Europa is the second, and smallest, of the Galilean moons orbiting Jupiter. It measures just 3,000 km across, but this still makes it the 6th largest moon in the Solar System (Europa is just a little smaller than Earth’s moon).
Just like Io, Europa is under the influence of Jupiter’s powerful gravity, which flexes the moon as it orbits around. While this tidal flexing has caused volcanism on Io, it’s less intense on Europa. Instead, the moon seems to have liquid oceans of water surrounding the moon, encased in a shell of ice. In fact, some astronomers think that Europa might have twice as much water as all of Earth.
The surface of Europa is cracked and streaked, and almost completely devoid of craters. This means that some process is continuously resurfacing the moon. Planetary scientists have a few theories for these cracks. One idea is that volcanic water eruptions spread the ice apart, and warm water seeps out to resurface the moon. Another idea is that interior of the moon orbits faster than the ocean or shell of ice. The gravity from Jupiter can then crack the ice which has become unbalanced from the core.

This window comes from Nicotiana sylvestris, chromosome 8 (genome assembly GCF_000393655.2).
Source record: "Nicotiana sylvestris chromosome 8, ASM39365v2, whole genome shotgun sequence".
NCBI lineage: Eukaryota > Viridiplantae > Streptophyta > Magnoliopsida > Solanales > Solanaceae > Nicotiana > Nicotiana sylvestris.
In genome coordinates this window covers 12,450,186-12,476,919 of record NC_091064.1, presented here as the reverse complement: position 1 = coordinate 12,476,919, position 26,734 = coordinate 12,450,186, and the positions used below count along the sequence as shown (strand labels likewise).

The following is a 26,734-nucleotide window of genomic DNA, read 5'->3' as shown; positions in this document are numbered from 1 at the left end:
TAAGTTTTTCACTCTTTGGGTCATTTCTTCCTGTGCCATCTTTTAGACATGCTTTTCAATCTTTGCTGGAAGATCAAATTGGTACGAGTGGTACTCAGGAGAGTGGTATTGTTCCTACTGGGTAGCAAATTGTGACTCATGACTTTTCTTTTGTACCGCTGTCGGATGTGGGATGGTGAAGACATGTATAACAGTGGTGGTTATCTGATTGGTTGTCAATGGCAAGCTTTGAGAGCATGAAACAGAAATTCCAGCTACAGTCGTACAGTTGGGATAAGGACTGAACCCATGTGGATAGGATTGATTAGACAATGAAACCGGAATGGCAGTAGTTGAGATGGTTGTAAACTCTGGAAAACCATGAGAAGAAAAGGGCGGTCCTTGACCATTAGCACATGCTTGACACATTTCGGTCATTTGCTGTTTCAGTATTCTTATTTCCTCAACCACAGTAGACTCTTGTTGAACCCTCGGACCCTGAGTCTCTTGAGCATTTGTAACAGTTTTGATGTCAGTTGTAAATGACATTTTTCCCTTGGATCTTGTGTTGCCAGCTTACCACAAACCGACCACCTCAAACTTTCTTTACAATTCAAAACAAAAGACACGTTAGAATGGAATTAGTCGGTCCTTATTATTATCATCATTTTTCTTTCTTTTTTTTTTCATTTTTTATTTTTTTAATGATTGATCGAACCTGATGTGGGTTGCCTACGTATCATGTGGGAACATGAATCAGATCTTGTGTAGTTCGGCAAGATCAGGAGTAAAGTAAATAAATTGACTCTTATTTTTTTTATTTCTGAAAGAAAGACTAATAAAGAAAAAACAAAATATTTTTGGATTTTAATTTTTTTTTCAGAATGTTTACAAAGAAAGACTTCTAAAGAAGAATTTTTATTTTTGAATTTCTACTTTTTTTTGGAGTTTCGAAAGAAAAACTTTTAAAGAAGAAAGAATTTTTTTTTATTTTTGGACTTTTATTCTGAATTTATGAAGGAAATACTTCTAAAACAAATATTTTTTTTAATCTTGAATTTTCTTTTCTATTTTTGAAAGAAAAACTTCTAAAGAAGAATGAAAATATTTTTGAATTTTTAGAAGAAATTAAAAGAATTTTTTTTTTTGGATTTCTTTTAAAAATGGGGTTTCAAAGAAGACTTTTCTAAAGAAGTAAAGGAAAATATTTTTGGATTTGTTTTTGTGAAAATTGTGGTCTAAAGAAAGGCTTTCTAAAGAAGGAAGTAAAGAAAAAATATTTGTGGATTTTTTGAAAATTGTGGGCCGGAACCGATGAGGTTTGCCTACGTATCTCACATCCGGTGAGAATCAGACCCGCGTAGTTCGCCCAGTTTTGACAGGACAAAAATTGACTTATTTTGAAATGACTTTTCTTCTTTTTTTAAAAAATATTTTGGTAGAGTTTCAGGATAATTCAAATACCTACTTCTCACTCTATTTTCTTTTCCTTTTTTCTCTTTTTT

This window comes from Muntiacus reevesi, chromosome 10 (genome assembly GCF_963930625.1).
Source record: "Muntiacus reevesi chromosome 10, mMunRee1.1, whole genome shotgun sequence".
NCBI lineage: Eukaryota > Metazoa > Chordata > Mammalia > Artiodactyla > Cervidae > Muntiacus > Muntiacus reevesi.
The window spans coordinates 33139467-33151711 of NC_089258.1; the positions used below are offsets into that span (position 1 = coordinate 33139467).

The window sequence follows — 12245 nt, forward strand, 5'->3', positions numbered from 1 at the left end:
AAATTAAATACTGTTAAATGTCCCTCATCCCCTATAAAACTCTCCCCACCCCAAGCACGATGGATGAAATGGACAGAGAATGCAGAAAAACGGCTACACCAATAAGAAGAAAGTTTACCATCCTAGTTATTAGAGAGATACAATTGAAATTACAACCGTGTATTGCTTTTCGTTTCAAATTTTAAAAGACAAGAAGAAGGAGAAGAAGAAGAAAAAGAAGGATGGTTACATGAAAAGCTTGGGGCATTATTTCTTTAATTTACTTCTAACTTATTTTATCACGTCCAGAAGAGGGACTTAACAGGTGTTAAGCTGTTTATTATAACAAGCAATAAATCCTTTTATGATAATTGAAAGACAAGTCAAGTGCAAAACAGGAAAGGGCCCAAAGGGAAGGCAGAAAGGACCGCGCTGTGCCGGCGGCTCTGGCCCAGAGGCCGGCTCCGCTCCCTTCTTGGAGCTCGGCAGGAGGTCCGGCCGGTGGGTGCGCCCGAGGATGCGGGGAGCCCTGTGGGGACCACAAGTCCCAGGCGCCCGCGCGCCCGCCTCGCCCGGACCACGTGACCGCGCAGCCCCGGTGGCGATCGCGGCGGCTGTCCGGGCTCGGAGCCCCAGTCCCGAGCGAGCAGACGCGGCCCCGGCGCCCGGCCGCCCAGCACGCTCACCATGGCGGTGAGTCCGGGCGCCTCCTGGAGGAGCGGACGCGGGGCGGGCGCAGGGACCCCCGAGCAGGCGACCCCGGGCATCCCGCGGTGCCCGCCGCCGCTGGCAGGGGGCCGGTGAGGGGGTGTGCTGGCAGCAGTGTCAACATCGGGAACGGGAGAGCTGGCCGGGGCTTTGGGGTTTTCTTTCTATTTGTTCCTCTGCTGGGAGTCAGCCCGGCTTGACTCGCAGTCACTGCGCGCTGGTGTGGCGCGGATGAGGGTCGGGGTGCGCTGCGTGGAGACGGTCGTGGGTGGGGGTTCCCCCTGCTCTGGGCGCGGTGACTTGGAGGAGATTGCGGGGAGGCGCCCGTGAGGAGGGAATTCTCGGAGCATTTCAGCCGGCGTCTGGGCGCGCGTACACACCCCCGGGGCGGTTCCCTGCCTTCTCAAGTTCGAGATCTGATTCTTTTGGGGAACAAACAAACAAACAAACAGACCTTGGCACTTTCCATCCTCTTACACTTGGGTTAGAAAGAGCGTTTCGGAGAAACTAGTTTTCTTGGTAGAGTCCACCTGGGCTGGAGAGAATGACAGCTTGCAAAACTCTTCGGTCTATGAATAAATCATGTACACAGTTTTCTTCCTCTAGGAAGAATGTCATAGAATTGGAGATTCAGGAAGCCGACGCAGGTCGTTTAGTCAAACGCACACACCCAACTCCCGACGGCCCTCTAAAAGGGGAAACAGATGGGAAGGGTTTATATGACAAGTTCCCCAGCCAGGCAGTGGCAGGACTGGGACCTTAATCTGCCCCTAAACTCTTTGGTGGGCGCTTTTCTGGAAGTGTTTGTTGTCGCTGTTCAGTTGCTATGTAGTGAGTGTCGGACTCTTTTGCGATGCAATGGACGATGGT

With liquid water under the surface of Europa, astronomers think this could be one of the best spots in the Solar System to find life. Future missions have been developed that would eventually orbit Jupiter, and maybe even send a submarine underneath the icy surface to explore the ocean beneath.
We’ve had many stories about Europa on Universe Today, including a story about a possible submarine that could be used to explore Europa, and an article debating whether Europa’s ocean is thick or thin.